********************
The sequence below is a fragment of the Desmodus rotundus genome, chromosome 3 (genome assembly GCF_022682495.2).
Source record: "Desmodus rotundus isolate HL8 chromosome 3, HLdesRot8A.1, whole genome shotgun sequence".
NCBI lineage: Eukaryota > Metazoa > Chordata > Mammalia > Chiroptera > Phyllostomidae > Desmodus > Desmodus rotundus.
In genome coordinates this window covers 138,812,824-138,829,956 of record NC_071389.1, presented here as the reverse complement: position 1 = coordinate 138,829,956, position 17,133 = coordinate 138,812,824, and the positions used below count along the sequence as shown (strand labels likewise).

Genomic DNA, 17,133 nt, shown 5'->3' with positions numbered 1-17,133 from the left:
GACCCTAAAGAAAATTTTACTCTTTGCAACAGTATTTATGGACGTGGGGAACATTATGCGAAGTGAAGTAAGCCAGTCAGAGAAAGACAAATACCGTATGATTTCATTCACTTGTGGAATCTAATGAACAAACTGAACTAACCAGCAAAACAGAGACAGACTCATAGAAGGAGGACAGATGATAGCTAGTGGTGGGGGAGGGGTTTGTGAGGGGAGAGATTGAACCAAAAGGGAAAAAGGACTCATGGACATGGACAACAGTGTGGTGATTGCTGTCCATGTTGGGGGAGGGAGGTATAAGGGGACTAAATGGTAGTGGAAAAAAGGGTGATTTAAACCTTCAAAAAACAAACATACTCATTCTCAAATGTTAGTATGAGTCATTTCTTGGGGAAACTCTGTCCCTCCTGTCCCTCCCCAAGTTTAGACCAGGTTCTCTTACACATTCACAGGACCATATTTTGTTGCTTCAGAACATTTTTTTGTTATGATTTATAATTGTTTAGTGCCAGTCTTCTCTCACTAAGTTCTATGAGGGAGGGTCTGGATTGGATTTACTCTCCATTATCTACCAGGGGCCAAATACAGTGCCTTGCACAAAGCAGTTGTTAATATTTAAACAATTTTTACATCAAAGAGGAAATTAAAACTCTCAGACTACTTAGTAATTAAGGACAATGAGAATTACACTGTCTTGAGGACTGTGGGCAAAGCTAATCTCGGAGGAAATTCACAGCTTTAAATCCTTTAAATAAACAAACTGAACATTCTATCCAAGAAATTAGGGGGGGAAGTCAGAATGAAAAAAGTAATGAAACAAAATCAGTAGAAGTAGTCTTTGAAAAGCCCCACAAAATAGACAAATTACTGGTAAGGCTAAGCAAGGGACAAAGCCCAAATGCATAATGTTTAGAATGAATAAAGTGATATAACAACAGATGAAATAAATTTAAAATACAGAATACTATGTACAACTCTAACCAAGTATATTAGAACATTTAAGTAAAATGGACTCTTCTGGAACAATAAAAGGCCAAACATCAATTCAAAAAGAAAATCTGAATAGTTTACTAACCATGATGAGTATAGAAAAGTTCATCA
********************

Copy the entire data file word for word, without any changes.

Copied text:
The sequence below is a fragment of the Desmodus rotundus genome, chromosome 3 (genome assembly GCF_022682495.2).
Source record: "Desmodus rotundus isolate HL8 chromosome 3, HLdesRot8A.1, whole genome shotgun sequence".
NCBI lineage: Eukaryota > Metazoa > Chordata > Mammalia > Chiroptera > Phyllostomidae > Desmodus > Desmodus rotundus.
In genome coordinates this window covers 138,812,824-138,829,956 of record NC_071389.1, presented here as the reverse complement: position 1 = coordinate 138,829,956, position 17,133 = coordinate 138,812,824, and the positions used below count along the sequence as shown (strand labels likewise).

Genomic DNA, 17,133 nt, shown 5'->3' with positions numbered 1-17,133 from the left:
GACCCTAAAGAAAATTTTACTCTTTGCAACAGTATTTATGGACGTGGGGAACATTATGCGAAGTGAAGTAAGCCAGTCAGAGAAAGACAAATACCGTATGATTTCATTCACTTGTGGAATCTAATGAACAAACTGAACTAACCAGCAAAACAGAGACAGACTCATAGAAGGAGGACAGATGATAGCTAGTGGTGGGGGAGGGGTTTGTGAGGGGAGAGATTGAACCAAAAGGGAAAAAGGACTCATGGACATGGACAACAGTGTGGTGATTGCTGTCCATGTTGGGGGAGGGAGGTATAAGGGGACTAAATGGTAGTGGAAAAAAGGGTGATTTAAACCTTCAAAAAACAAACATACTCATTCTCAAATGTTAGTATGAGTCATTTCTTGGGGAAACTCTGTCCCTCCTGTCCCTCCCCAAGTTTAGACCAGGTTCTCTTACACATTCACAGGACCATATTTTGTTGCTTCAGAACATTTTTTTGTTATGATTTATAATTGTTTAGTGCCAGTCTTCTCTCACTAAGTTCTATGAGGGAGGGTCTGGATTGGATTTACTCTCCATTATCTACCAGGGGCCAAATACAGTGCCTTGCACAAAGCAGTTGTTAATATTTAAACAATTTTTACATCAAAGAGGAAATTAAAACTCTCAGACTACTTAGTAATTAAGGACAATGAGAATTACACTGTCTTGAGGACTGTGGGCAAAGCTAATCTCGGAGGAAATTCACAGCTTTAAATCCTTTAAATAAACAAACTGAACATTCTATCCAAGAAATTAGGGGGGGAAGTCAGAATGAAAAAAGTAATGAAACAAAATCAGTAGAAGTAGTCTTTGAAAAGCCCCACAAAATAGACAAATTACTGGTAAGGCTAAGCAAGGGACAAAGCCCAAATGCATAATGTTTAGAATGAATAAAGTGATATAACAACAGATGAAATAAATTTAAAATACAGAATACTATGTACAACTCTAACCAAGTATATTAGAACATTTAAGTAAAATGGACTCTTCTGGAACAATAAAAGGCCAAACATCAATTCAAAAAGAAAATCTGAATAGTTTACTAACCATGATGAGTATAGAAAAGTTCATCA